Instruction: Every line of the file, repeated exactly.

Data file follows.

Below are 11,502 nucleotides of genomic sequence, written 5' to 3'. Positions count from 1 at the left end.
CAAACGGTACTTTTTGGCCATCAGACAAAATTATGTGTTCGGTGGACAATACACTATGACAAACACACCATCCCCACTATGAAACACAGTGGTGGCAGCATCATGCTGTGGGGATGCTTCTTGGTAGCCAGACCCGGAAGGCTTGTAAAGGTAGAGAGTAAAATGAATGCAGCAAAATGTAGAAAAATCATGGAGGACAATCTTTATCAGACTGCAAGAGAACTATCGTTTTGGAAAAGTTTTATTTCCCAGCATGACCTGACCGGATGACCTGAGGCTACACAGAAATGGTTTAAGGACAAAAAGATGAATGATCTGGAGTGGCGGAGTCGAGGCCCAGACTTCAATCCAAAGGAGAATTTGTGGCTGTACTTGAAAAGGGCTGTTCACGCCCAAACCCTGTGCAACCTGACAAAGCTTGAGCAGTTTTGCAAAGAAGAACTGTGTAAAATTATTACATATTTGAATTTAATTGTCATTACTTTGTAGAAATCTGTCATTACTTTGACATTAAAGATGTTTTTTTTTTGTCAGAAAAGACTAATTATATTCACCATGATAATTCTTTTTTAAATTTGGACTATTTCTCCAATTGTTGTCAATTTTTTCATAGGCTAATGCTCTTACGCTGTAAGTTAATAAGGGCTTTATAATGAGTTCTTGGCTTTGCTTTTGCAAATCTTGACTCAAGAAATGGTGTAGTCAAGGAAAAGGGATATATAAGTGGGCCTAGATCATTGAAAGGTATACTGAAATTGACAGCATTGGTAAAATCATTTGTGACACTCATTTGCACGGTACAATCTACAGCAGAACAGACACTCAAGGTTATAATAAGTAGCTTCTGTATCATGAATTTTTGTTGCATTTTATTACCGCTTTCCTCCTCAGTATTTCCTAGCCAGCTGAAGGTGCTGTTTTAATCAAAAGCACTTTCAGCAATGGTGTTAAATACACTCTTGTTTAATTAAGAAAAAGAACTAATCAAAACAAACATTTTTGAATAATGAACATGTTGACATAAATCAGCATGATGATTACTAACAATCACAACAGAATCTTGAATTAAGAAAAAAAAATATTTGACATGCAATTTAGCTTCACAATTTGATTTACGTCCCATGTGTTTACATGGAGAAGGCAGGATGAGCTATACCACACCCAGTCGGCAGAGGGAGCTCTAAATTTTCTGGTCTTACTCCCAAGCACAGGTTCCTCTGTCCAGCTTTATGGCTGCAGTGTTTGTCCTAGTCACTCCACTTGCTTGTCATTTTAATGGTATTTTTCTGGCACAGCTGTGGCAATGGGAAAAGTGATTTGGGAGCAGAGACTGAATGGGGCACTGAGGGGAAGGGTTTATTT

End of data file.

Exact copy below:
Below are 11,502 nucleotides of genomic sequence, written 5' to 3'. Positions count from 1 at the left end.
CAAACGGTACTTTTTGGCCATCAGACAAAATTATGTGTTCGGTGGACAATACACTATGACAAACACACCATCCCCACTATGAAACACAGTGGTGGCAGCATCATGCTGTGGGGATGCTTCTTGGTAGCCAGACCCGGAAGGCTTGTAAAGGTAGAGAGTAAAATGAATGCAGCAAAATGTAGAAAAATCATGGAGGACAATCTTTATCAGACTGCAAGAGAACTATCGTTTTGGAAAAGTTTTATTTCCCAGCATGACCTGACCGGATGACCTGAGGCTACACAGAAATGGTTTAAGGACAAAAAGATGAATGATCTGGAGTGGCGGAGTCGAGGCCCAGACTTCAATCCAAAGGAGAATTTGTGGCTGTACTTGAAAAGGGCTGTTCACGCCCAAACCCTGTGCAACCTGACAAAGCTTGAGCAGTTTTGCAAAGAAGAACTGTGTAAAATTATTACATATTTGAATTTAATTGTCATTACTTTGTAGAAATCTGTCATTACTTTGACATTAAAGATGTTTTTTTTTTGTCAGAAAAGACTAATTATATTCACCATGATAATTCTTTTTTAAATTTGGACTATTTCTCCAATTGTTGTCAATTTTTTCATAGGCTAATGCTCTTACGCTGTAAGTTAATAAGGGCTTTATAATGAGTTCTTGGCTTTGCTTTTGCAAATCTTGACTCAAGAAATGGTGTAGTCAAGGAAAAGGGATATATAAGTGGGCCTAGATCATTGAAAGGTATACTGAAATTGACAGCATTGGTAAAATCATTTGTGACACTCATTTGCACGGTACAATCTACAGCAGAACAGACACTCAAGGTTATAATAAGTAGCTTCTGTATCATGAATTTTTGTTGCATTTTATTACCGCTTTCCTCCTCAGTATTTCCTAGCCAGCTGAAGGTGCTGTTTTAATCAAAAGCACTTTCAGCAATGGTGTTAAATACACTCTTGTTTAATTAAGAAAAAGAACTAATCAAAACAAACATTTTTGAATAATGAACATGTTGACATAAATCAGCATGATGATTACTAACAATCACAACAGAATCTTGAATTAAGAAAAAAAAATATTTGACATGCAATTTAGCTTCACAATTTGATTTACGTCCCATGTGTTTACATGGAGAAGGCAGGATGAGCTATACCACACCCAGTCGGCAGAGGGAGCTCTAAATTTTCTGGTCTTACTCCCAAGCACAGGTTCCTCTGTCCAGCTTTATGGCTGCAGTGTTTGTCCTAGTCACTCCACTTGCTTGTCATTTTAATGGTATTTTTCTGGCACAGCTGTGGCAATGGGAAAAGTGATTTGGGAGCAGAGACTGAATGGGGCACTGAGGGGAAGGGTTTATTT